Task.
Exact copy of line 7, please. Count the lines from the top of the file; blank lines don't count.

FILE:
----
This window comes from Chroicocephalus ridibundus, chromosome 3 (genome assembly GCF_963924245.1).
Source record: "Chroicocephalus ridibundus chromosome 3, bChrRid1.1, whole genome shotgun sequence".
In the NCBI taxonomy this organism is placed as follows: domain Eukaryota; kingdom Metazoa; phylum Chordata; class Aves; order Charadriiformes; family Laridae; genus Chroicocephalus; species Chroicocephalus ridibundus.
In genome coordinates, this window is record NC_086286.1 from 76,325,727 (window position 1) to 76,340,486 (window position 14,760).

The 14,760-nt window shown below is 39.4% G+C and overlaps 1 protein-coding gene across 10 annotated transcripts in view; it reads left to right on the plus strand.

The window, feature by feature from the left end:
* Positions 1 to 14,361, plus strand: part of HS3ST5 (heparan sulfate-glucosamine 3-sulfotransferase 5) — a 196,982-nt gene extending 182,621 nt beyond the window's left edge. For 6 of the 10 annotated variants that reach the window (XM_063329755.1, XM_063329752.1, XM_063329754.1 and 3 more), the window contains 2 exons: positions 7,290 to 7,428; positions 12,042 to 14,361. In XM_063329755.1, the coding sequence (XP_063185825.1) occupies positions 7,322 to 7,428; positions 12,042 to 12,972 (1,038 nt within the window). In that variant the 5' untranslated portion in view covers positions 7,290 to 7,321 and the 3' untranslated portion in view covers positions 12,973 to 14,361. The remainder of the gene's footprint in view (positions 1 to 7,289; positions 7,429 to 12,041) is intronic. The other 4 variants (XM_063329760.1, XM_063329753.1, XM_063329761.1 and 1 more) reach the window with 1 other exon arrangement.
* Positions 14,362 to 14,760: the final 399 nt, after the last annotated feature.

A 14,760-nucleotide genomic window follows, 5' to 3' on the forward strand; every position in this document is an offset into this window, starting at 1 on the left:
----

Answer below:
* Positions 1 to 14,361, plus strand: part of HS3ST5 (heparan sulfate-glucosamine 3-sulfotransferase 5) — a 196,982-nt gene extending 182,621 nt beyond the window's left edge. For 6 of the 10 annotated variants that reach the window (XM_063329755.1, XM_063329752.1, XM_063329754.1 and 3 more), the window contains 2 exons: positions 7,290 to 7,428; positions 12,042 to 14,361. In XM_063329755.1, the coding sequence (XP_063185825.1) occupies positions 7,322 to 7,428; positions 12,042 to 12,972 (1,038 nt within the window). In that variant the 5' untranslated portion in view covers positions 7,290 to 7,321 and the 3' untranslated portion in view covers positions 12,973 to 14,361. The remainder of the gene's footprint in view (positions 1 to 7,289; positions 7,429 to 12,041) is intronic. The other 4 variants (XM_063329760.1, XM_063329753.1, XM_063329761.1 and 1 more) reach the window with 1 other exon arrangement.